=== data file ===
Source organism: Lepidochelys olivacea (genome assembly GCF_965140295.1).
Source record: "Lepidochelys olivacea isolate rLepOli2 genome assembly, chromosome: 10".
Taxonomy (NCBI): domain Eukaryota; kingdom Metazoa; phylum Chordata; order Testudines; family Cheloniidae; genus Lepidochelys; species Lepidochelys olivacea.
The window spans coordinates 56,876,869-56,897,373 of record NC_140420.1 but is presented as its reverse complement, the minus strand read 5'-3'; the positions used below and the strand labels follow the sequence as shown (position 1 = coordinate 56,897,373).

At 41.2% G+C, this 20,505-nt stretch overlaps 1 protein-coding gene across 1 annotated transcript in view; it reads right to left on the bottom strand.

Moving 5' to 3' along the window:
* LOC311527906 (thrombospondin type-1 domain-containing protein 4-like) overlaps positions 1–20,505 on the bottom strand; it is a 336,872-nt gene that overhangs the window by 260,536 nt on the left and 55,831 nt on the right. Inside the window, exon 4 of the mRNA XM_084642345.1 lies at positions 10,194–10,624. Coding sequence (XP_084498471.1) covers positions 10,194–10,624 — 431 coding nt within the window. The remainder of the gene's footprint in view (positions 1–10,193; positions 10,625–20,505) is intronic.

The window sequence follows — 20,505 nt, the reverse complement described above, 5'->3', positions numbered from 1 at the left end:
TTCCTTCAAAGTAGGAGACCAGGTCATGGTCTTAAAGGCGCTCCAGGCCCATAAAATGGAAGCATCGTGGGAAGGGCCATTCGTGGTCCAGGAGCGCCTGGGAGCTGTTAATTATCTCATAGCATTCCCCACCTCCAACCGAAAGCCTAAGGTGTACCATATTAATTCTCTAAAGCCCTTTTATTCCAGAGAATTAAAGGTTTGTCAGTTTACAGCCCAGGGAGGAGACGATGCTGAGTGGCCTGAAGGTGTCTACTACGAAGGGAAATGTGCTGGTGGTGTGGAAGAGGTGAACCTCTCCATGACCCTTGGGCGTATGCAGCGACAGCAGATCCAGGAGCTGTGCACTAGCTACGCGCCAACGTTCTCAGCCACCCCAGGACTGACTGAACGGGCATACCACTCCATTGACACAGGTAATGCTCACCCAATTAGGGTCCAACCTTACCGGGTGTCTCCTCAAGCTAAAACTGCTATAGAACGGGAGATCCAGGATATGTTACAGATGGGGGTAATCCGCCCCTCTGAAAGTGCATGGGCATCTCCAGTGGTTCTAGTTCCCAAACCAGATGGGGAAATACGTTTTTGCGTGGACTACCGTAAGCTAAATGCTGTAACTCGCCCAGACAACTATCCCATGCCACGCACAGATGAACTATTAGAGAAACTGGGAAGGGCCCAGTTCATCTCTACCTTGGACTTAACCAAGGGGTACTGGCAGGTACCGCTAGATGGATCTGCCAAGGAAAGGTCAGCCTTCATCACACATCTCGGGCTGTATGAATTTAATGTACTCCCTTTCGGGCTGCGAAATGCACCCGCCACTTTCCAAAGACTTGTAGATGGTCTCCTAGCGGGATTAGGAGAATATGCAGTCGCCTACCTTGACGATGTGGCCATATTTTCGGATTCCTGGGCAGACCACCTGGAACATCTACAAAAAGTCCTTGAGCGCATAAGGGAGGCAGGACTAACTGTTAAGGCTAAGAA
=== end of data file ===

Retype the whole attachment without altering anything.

Source organism: Lepidochelys olivacea (genome assembly GCF_965140295.1).
Source record: "Lepidochelys olivacea isolate rLepOli2 genome assembly, chromosome: 10".
Taxonomy (NCBI): domain Eukaryota; kingdom Metazoa; phylum Chordata; order Testudines; family Cheloniidae; genus Lepidochelys; species Lepidochelys olivacea.
The window spans coordinates 56,876,869-56,897,373 of record NC_140420.1 but is presented as its reverse complement, the minus strand read 5'-3'; the positions used below and the strand labels follow the sequence as shown (position 1 = coordinate 56,897,373).

At 41.2% G+C, this 20,505-nt stretch overlaps 1 protein-coding gene across 1 annotated transcript in view; it reads right to left on the bottom strand.

Moving 5' to 3' along the window:
* LOC311527906 (thrombospondin type-1 domain-containing protein 4-like) overlaps positions 1–20,505 on the bottom strand; it is a 336,872-nt gene that overhangs the window by 260,536 nt on the left and 55,831 nt on the right. Inside the window, exon 4 of the mRNA XM_084642345.1 lies at positions 10,194–10,624. Coding sequence (XP_084498471.1) covers positions 10,194–10,624 — 431 coding nt within the window. The remainder of the gene's footprint in view (positions 1–10,193; positions 10,625–20,505) is intronic.

The window sequence follows — 20,505 nt, the reverse complement described above, 5'->3', positions numbered from 1 at the left end:
TTCCTTCAAAGTAGGAGACCAGGTCATGGTCTTAAAGGCGCTCCAGGCCCATAAAATGGAAGCATCGTGGGAAGGGCCATTCGTGGTCCAGGAGCGCCTGGGAGCTGTTAATTATCTCATAGCATTCCCCACCTCCAACCGAAAGCCTAAGGTGTACCATATTAATTCTCTAAAGCCCTTTTATTCCAGAGAATTAAAGGTTTGTCAGTTTACAGCCCAGGGAGGAGACGATGCTGAGTGGCCTGAAGGTGTCTACTACGAAGGGAAATGTGCTGGTGGTGTGGAAGAGGTGAACCTCTCCATGACCCTTGGGCGTATGCAGCGACAGCAGATCCAGGAGCTGTGCACTAGCTACGCGCCAACGTTCTCAGCCACCCCAGGACTGACTGAACGGGCATACCACTCCATTGACACAGGTAATGCTCACCCAATTAGGGTCCAACCTTACCGGGTGTCTCCTCAAGCTAAAACTGCTATAGAACGGGAGATCCAGGATATGTTACAGATGGGGGTAATCCGCCCCTCTGAAAGTGCATGGGCATCTCCAGTGGTTCTAGTTCCCAAACCAGATGGGGAAATACGTTTTTGCGTGGACTACCGTAAGCTAAATGCTGTAACTCGCCCAGACAACTATCCCATGCCACGCACAGATGAACTATTAGAGAAACTGGGAAGGGCCCAGTTCATCTCTACCTTGGACTTAACCAAGGGGTACTGGCAGGTACCGCTAGATGGATCTGCCAAGGAAAGGTCAGCCTTCATCACACATCTCGGGCTGTATGAATTTAATGTACTCCCTTTCGGGCTGCGAAATGCACCCGCCACTTTCCAAAGACTTGTAGATGGTCTCCTAGCGGGATTAGGAGAATATGCAGTCGCCTACCTTGACGATGTGGCCATATTTTCGGATTCCTGGGCAGACCACCTGGAACATCTACAAAAAGTCCTTGAGCGCATAAGGGAGGCAGGACTAACTGTTAAGGCTAAGAA